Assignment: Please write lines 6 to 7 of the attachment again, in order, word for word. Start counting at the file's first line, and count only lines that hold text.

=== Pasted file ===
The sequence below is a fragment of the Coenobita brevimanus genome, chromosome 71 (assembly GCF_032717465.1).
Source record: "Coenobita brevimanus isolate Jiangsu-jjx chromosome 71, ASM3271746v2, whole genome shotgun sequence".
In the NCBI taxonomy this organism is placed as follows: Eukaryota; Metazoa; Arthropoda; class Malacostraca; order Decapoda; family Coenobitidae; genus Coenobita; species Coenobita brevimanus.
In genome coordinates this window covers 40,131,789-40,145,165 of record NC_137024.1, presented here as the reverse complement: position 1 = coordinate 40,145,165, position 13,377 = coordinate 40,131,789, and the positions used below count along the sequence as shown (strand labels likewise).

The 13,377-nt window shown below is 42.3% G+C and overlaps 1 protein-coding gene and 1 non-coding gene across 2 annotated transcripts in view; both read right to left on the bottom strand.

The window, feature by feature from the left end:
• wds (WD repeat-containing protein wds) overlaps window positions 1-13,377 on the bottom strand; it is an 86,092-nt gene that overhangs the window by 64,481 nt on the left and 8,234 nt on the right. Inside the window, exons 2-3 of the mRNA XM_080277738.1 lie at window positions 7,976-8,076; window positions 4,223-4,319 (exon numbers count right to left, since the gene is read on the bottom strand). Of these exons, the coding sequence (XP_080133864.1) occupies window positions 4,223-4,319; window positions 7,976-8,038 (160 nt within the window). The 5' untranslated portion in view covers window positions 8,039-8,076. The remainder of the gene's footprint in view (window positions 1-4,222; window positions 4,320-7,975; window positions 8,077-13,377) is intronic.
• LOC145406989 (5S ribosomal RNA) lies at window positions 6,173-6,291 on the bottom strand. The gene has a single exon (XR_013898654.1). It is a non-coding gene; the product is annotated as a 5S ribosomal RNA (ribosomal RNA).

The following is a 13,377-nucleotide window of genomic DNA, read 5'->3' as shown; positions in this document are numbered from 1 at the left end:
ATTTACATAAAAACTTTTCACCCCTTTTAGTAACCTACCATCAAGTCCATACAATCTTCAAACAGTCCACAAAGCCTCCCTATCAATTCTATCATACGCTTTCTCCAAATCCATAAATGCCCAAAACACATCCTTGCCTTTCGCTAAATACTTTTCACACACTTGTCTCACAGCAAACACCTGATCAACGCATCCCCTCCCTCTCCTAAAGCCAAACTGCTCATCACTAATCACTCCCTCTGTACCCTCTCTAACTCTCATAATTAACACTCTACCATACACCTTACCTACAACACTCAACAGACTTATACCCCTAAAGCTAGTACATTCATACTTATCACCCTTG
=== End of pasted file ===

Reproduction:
The window, feature by feature from the left end:
• wds (WD repeat-containing protein wds) overlaps window positions 1-13,377 on the bottom strand; it is an 86,092-nt gene that overhangs the window by 64,481 nt on the left and 8,234 nt on the right. Inside the window, exons 2-3 of the mRNA XM_080277738.1 lie at window positions 7,976-8,076; window positions 4,223-4,319 (exon numbers count right to left, since the gene is read on the bottom strand). Of these exons, the coding sequence (XP_080133864.1) occupies window positions 4,223-4,319; window positions 7,976-8,038 (160 nt within the window). The 5' untranslated portion in view covers window positions 8,039-8,076. The remainder of the gene's footprint in view (window positions 1-4,222; window positions 4,320-7,975; window positions 8,077-13,377) is intronic.